2/6/2013 10:30:00 AM
OXYGEN-DEPENDENT DEPOLYMERIZATION OF SICKLE CELL HEMOGLOBIN POLYMERS IN THE LUNGS: KINETIC MECHANISMS AND THEIR SIGNIFICANCE FOR PATHOGENESIS AND ITS PREVENTION
Robin W. Briehl
, Jiang Cheng Wang
, Hacene Boukari
, Zakaria Mrah
, Suzanna Kwong
, W. David Appel
, Thomas K. Aldrich
Albert Einstein College of Medicine, Bronx, NY, USA,
Delaware State University, Dover, DE, USA.
Our kinetic studies have characterized the mechanisms of deoxyhemoglobin S polymer depolymerization when exposed to CO (used as a model for oxygen because rates can be controlled photolytically). Fibers dissolve slowly, losing monomers from their ends at low partial pressure, and very rapidly at higher partial pressures that induce fiber fracture and therefore many new ends. Slow dissolution that is not complete in the time red cells traverse the pulmonary microvasculature will generate residual arterial polymers (RAPs), enhancing pathogenesis by seeding nucleation of new polymers, accelerating repolymerization and increasing its extent.
We now demonstrate, to the best of our knowledge for the first time by direct observation, that anaerobically drawn arterial blood of sickle patients shows birefringence in many red cells and therefore RAPs exist, which we confirm by EM observation of aligned polymers. RAPs exist not only under hypoxemic conditions, when they can be explained by limited solubility due to the presence of deoxyHbS, but also when hypoxemia is absent. RAPs without hypoxemia imply that slow depolymerization kinetics are responsible. One minute of voluntary hyperventilation and (separately) brief nasal oxygen greatly decrease RAPs. RAPs increase during sleep. We attribute these results to accelerated depolymerization at increasing levels of oxygen that cooperatively induce polymer fracture (fracture, using CO, exhibits a 4.7 power dependence on pCO). These results and the interdependent progress of oxygen saturation, partial pressure, fracture rate and remaining polymer that we model bear on pathogenesis and particularly on vaso-occlusive crises, which result from red cell rigidification and from cellular adhesion due to polymer-dependent cellular damage. Under these mechanisms, the lungs may play an important role in initiating pathology; and remediation of dysfunction by breathing assists is potentially prophylactic.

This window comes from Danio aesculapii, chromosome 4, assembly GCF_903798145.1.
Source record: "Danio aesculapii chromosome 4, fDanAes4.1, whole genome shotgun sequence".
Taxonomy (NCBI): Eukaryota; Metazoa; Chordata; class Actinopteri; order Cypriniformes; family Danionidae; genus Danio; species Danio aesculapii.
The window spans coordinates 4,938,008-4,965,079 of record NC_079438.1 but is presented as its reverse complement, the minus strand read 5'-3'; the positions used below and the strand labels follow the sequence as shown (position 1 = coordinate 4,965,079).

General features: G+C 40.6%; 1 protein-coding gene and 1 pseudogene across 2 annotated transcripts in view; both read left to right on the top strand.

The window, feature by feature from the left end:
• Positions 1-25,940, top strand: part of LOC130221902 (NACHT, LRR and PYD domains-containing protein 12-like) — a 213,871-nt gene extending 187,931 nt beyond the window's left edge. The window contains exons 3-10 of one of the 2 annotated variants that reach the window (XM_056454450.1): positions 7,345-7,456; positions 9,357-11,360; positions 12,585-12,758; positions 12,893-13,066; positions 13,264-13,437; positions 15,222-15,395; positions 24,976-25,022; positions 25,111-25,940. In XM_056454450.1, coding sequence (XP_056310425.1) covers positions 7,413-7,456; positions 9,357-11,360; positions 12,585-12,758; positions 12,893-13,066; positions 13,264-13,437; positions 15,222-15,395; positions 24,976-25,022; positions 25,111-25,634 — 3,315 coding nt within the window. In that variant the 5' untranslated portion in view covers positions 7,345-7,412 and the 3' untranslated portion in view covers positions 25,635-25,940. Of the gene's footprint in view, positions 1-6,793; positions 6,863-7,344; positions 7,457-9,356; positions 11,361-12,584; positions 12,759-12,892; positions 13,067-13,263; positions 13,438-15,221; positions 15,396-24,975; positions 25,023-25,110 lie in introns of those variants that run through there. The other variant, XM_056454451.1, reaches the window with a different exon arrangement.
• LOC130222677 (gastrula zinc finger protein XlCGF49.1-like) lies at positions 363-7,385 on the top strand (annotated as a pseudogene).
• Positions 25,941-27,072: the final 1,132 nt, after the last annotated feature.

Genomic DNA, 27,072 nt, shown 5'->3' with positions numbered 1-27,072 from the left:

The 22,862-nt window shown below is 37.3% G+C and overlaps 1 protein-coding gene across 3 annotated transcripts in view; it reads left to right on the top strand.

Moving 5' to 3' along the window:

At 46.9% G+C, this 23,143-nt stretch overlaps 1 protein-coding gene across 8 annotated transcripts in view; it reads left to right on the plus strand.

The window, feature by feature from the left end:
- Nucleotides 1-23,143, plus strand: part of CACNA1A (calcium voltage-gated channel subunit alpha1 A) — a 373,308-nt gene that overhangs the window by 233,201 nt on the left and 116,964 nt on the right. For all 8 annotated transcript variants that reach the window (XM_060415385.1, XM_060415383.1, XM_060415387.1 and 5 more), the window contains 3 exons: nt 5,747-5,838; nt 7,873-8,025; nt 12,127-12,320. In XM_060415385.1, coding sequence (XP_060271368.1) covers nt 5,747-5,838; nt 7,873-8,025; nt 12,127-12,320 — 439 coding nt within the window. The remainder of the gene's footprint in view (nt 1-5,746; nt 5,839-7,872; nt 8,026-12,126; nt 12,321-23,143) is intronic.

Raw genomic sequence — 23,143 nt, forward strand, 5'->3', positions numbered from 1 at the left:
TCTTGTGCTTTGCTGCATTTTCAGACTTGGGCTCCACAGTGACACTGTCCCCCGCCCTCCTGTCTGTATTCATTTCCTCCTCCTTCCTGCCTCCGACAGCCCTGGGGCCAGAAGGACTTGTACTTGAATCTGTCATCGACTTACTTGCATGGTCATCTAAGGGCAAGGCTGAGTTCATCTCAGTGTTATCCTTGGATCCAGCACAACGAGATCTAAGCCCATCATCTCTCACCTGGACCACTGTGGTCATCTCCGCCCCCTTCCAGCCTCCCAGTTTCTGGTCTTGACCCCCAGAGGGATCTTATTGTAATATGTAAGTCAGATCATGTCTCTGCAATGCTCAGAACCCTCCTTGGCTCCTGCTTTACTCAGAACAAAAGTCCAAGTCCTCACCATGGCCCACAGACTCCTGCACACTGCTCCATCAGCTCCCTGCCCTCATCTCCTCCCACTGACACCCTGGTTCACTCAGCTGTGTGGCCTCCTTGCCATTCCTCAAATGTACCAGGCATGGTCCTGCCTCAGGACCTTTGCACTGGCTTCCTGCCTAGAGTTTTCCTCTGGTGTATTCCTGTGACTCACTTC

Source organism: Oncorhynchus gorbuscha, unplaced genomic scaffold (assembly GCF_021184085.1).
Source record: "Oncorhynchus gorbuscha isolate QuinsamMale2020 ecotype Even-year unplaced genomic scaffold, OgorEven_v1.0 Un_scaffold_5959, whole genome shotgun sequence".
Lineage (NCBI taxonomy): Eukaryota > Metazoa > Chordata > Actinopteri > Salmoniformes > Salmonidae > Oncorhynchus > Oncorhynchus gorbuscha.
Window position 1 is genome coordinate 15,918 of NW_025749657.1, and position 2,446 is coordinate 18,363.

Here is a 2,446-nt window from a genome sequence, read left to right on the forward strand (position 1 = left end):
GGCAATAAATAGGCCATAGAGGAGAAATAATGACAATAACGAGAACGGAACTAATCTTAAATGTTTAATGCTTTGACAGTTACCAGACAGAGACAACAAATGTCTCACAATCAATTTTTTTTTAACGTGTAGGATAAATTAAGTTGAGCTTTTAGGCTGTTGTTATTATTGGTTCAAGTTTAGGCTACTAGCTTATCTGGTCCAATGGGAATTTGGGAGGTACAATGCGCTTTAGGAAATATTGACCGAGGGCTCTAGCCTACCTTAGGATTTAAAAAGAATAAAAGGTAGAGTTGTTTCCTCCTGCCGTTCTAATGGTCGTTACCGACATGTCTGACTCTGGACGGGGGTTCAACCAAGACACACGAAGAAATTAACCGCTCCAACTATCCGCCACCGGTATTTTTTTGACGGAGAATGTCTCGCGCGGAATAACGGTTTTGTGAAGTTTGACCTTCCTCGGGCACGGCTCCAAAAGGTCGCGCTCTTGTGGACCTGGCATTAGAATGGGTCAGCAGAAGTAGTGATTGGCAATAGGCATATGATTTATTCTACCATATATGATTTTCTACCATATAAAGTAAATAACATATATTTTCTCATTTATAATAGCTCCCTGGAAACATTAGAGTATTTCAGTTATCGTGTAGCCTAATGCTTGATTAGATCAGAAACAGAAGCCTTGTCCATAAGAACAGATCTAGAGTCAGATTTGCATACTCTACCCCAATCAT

Technical Support Help Desk
11400 Rockville Pike, Suite 800
Rockville, MD 20852
The Online Abstract Submission and Invitation System
© 1996 - 2013 Coe-Truman Technologies, Inc. All rights reserved.